This post initially appeared on Science Blogs[This post was originally published at webeasties.wordpress.com]
In its July issue, Good Housekeeping magazine tested seven pairs of 3-D glasses, three that were wrapped and four unwrapped, and found that none of them were bacteria-free.
Well, duh. Bacteria are everywhere! When working with cell culture in lab, everything is done in a special "hood," a box with fans and filters specifically designed to prevent anything outside from getting in, I wear gloves, and spray everything with ethanol, and I even have high doses of antibiotics in the media. Stuff still gets contaminated every once in a while.
What matters is what kinds of bacteria are present, and if they are actually pathogenic. The NPR story goes to great lengths to explain that the bacteria found in the grocery bags are basically benign, but the WaPo piece...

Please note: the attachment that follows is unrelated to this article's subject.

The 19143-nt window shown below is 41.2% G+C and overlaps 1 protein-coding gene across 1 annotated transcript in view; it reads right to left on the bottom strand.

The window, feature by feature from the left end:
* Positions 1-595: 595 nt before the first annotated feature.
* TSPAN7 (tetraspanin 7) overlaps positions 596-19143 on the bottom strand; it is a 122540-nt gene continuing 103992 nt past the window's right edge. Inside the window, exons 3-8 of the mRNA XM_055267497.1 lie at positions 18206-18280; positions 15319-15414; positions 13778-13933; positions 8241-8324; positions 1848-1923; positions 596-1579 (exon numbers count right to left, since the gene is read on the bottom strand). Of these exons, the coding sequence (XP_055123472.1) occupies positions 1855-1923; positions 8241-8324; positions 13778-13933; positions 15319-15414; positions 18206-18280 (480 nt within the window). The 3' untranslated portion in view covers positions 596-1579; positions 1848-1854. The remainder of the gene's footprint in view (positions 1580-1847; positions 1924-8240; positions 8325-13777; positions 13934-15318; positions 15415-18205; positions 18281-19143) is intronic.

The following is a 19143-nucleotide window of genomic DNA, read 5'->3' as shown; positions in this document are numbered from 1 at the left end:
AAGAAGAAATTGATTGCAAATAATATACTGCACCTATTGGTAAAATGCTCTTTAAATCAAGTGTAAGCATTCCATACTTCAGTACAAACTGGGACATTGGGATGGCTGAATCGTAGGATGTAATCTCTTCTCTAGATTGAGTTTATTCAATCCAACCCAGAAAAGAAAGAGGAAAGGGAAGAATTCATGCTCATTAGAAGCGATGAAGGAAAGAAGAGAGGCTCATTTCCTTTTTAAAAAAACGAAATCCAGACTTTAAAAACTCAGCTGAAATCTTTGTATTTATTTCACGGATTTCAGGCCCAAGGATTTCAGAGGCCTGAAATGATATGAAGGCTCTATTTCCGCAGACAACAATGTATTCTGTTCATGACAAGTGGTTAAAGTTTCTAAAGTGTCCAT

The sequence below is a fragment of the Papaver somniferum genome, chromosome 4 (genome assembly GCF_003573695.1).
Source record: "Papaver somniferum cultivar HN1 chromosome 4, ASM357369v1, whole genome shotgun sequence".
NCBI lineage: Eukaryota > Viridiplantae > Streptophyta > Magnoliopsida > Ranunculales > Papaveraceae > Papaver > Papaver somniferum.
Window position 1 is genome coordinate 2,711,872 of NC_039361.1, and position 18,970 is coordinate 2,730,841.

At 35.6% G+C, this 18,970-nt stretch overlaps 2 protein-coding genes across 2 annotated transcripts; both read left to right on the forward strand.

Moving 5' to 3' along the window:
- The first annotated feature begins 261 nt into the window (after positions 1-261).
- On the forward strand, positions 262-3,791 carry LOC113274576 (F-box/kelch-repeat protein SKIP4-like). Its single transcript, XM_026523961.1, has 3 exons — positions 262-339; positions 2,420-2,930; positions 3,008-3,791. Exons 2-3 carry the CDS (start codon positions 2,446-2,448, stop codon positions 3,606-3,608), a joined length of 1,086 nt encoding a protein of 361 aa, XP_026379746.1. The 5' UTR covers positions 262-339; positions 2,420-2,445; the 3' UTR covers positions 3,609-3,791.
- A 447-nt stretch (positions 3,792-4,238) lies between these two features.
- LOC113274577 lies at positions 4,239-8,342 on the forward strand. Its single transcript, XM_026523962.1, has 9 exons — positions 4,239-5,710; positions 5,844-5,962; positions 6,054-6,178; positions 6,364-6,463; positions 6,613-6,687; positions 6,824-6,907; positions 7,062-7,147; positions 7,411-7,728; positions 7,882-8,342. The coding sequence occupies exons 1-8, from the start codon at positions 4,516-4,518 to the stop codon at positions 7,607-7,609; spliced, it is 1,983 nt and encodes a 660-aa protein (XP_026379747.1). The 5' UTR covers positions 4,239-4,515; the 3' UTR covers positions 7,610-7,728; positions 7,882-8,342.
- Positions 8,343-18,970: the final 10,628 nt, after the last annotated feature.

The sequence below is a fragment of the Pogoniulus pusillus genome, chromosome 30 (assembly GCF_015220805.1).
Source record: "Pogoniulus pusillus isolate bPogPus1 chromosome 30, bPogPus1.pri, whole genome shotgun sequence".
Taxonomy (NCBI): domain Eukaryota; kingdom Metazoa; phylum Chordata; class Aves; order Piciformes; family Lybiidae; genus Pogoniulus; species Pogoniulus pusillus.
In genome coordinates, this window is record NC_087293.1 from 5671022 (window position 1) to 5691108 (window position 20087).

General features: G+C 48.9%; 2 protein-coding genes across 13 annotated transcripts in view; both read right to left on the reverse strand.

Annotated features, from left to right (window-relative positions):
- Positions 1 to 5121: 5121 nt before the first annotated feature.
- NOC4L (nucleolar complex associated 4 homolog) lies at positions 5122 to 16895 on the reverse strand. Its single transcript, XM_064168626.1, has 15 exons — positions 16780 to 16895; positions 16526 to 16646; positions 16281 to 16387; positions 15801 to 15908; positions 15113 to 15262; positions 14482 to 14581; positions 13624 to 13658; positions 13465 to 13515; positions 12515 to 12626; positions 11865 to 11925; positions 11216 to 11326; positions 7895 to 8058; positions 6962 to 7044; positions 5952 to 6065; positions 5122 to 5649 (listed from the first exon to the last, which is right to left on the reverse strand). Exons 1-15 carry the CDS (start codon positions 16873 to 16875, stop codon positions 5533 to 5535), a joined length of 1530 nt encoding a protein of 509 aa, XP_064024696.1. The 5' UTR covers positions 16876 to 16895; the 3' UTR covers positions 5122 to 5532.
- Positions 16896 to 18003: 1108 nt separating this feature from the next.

While most of the bacteria (collected via swabs that were sent to an independent lab) was deemed harmless, one set of glasses bore Staphylococcus aureus bacteria, which can cause pinkeye and other infections.
And some strains ofÂ E. coli can cause severe food poisoning, but there's billions of non-pathogenic E. coli in your gut right now. They then say you should wipe the glasses with alcohol swabs, but in the very next sentence is
Even if you don't think to take any such measures, though, your risk of getting sick from movie glasses is pretty low[...]
Ugh. So, there are bacteria in your grocery bags and on your 3-D glasses, which are harmless, but you should wash them anyway, but if you don't it doesn't matter. My take: after you wipe the glasses with alcohol swabs, you'll probably just re-contaminate them with the S. aureus that's already on your nose.